Thoughts on Being Able to Code

I've been going through some of my old posts recently, and I stumbled across one that was rather relevant considering the recent headlines grabbed by the Raspberry Pi, the £25 computer designed to let kids get back to writing code on simpler computers.

In a previous post, I asked who would write tomorrow's code and decided that I thought more non-programmers would write code, by using visual tools or predefined code blocks to cobble together working apps.  To an extent those tools already exist (you can build iPhone Apps with zero code).

The Beeb also asked the question of whether kids want to learn to code, and the reaction seems very mixed (understandably so, not everyone will go on to do jobs in the programming sector, I'd argue being able to code in some way is sneaking in everywhere, from search terms to Excel formulas).
In a survey of 100 pupils, the school reporters found mixed feelings about the changes. Thirty-five percent disagreed with Mr Gove's view of ICT as "dull", while 28% thought it was a good idea to make changes. The rest were undecided.

In part it is down to the fact that Lampton [School] has embraced ICT. While nationally only about a third of ICT teachers are trained specialists, at Lampton all four are.

I'd argue that the fundamentals of programming -- variables, functions, conditional statements, loops, etc -- are a lot like maths.  They're concepts that are independent of the language and are the fundamental building blocks for any environment in the same way functions like addition and multiplication are.

I also happened to pick up a story in Slate about a journalist who was teaching herself to code.  She talks about the Little Coders Predicament, something mentioned by a Ruby evangelist called _why.
In the 1980s, you could look up from your Commodore 64, hours after purchasing it, with a glossy feeling of empowerment, achieved by the pattern of notes spewing from the speaker grille in an endless loop. You were part of the movement to help machines sing! You were a programmer! The Atari 800 people had BASIC. They know what I'm talking about. And the TI-994A guys don't need to say a word, because the TI could say it for them!

The rest is worth a read too, and that was written in 2003.  He built Hackety Hack to help introduce kids to coding.  Sounds a lot like the aims of the Pi Foundation.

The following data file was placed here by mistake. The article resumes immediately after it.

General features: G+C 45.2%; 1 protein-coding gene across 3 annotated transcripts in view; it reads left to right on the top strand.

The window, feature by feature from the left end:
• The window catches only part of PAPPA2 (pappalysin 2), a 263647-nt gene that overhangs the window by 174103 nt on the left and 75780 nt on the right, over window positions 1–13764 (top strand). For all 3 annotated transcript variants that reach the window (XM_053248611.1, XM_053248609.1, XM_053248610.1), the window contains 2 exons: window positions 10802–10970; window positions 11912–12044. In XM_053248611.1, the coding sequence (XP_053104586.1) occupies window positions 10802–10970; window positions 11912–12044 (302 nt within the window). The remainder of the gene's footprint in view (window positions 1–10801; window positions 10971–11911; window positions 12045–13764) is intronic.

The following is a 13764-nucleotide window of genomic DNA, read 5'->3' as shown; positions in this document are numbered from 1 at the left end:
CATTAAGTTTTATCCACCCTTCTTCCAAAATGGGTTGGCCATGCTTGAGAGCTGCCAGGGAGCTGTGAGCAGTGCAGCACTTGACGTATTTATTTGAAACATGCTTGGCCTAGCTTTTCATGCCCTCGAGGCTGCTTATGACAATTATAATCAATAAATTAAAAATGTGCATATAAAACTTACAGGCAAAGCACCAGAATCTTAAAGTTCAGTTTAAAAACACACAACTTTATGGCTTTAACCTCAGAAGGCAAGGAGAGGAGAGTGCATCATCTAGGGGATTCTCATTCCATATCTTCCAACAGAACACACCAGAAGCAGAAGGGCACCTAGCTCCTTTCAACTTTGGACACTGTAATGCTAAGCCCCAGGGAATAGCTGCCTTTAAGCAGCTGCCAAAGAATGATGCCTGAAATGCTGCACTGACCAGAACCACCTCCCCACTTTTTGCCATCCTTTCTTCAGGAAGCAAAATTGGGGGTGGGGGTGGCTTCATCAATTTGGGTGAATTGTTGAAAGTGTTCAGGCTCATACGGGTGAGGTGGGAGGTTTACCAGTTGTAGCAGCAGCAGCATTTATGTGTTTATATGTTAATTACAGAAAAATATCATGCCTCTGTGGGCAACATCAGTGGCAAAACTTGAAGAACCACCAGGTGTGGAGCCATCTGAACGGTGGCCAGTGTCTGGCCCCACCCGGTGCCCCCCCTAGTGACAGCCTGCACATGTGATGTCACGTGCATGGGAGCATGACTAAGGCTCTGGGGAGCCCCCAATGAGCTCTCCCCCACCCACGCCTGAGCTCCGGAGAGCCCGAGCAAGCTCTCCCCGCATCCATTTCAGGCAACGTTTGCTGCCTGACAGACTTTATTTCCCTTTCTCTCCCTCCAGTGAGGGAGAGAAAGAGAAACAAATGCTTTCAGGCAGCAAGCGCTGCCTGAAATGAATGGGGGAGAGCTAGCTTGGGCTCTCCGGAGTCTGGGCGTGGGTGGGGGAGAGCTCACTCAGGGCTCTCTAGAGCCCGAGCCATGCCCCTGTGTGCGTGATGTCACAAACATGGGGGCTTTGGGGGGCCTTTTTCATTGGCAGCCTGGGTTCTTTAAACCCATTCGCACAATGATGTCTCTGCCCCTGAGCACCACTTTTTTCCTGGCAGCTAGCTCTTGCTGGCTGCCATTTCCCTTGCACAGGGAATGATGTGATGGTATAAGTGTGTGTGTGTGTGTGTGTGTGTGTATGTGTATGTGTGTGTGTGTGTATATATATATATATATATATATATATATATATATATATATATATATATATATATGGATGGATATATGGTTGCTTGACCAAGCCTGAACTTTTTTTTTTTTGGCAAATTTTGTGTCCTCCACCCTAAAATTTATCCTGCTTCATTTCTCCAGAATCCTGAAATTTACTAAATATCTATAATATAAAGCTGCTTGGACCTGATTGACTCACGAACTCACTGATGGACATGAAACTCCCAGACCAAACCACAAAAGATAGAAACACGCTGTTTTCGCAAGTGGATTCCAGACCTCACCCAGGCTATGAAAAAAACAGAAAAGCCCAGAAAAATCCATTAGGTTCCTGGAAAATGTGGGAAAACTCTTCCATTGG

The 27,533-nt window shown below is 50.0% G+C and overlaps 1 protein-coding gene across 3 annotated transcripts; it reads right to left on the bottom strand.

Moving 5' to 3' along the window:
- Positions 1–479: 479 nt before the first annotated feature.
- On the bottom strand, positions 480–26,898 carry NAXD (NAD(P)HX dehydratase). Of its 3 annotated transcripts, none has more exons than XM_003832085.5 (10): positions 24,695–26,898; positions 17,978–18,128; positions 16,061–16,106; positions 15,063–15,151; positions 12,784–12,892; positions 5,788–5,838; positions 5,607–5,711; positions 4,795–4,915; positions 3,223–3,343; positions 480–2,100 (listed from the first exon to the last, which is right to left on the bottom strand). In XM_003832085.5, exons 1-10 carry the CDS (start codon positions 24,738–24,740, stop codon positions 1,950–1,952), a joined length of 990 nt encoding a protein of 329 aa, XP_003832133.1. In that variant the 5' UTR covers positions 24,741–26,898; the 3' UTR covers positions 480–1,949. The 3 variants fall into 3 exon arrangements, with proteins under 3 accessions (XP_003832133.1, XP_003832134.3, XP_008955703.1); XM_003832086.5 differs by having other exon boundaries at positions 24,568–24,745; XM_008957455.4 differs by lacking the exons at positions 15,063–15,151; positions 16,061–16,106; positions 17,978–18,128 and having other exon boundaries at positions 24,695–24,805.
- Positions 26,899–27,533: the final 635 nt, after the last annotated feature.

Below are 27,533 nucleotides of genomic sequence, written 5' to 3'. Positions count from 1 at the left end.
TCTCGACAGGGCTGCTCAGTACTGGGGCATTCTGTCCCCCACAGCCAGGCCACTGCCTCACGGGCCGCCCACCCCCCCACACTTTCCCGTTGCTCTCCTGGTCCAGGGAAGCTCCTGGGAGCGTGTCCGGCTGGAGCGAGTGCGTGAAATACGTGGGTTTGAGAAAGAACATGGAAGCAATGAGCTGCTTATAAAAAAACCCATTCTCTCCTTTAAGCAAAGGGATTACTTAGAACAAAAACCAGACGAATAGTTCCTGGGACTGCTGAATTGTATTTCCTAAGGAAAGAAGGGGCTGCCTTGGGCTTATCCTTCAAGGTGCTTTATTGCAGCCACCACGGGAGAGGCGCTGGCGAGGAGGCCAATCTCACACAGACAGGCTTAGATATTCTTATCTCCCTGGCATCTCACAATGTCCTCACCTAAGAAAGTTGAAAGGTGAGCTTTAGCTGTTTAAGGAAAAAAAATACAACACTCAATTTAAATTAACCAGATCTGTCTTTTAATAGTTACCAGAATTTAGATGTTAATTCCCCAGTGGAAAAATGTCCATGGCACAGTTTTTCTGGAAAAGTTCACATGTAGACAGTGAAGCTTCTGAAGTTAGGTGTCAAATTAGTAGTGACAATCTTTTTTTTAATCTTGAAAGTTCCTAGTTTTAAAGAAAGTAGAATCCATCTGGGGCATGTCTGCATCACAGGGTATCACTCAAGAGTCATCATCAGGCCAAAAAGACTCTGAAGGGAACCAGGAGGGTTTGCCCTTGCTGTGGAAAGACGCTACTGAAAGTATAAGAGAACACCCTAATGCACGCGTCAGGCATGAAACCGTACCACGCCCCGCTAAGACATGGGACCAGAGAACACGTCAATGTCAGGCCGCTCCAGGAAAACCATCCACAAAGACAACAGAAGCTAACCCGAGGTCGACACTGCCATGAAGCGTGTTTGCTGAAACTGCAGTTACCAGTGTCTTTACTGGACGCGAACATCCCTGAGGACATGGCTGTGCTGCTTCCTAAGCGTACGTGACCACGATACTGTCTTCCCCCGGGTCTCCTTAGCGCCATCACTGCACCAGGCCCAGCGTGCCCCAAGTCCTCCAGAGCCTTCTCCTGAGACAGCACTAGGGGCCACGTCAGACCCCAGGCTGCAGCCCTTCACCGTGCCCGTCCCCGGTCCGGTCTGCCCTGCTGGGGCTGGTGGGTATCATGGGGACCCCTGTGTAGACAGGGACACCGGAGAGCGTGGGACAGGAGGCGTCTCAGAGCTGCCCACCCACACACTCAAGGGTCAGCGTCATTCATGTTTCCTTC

One thing very few people seem to be discussing is that we can provide the tools, but it's up to the kids to use them and there are programming tools already available for those who want to look.  The Pi on its own won't solve the problems it has set out in its goals, but hopefully there will be some projects to inspire them and the removal of barriers to let them get on and actually code.  Once they do, some of them will find it addictive (I do), especially when they can see what they can do (that's why I think the Pi as a platform is a much more exciting prospect).


  1. Sarah Dodgson

    I replied on this subject quite a few months ago about the situation in my son's north London Comp. You thanked me for news from the frontline, where the kids who could already code were bored stiff by IT lessons in the first three years. Years 7-9 appeared to be directed at end-use only. The good news is that from Sept 2012 the school is offering GCSE Computing (as well as GCSE IT). This requires a standard to have been achieved (6b in Maths) which is interestingly hard, but it is definitely a step in the right direction and signs of your campaign working. But neither IT nor Computing appear on the English Bac. The EB is qualification consisting of English, Maths, a foreign language, a humanity and a science at GCSE and good comps seem to make this compulsory. This seems to be intended to bring UK education into line with the rest of Europe and be recogniseable for those wishing to study on the continent where it is cheaper to go to university. Whatever you think about the future of coding at this level, I'd be interested in your views on IT as part of the English Bac?

  2. Lee (author)

    Tough question, education isn't my specialty and I don't have kids so lack that perspective. Originally I assumed the lack of it from the English Baccalaureate (EB) is, as you suggest, to bring us into line with the rest of Europe and therefore it needs to match up otherwise you can't compare apples with apples. Having had to look up what it was (no kids, remember) it looks like the reason for the EB is/was to boost falling foreign language and science study while providing yet another way to measure performance. I'm not sure Computing deserves a place there yet, first we need a proper subject, a recognised curriculum, then we can worry about measuring it. In terms of policy, I think it deserves to be ranked next to Maths and Science and given far greater weight than it has so far been given.

    On a related note, from what I hear about the frontlines it seems that the standard education isn't doing enough and parents (the more engaged ones) are doing a lot more off the roster education, whether that be via tutors or other initiatives. The old problems of class sizes and different rates of learning are still there and it makes it hard for any child to get what they need. I wonder if greater personalisation is the way forward in general. Maybe something like Google's 20% time where the child can pick what they want to study. The problem is, no two children are the same and so measuring them is never going to work.

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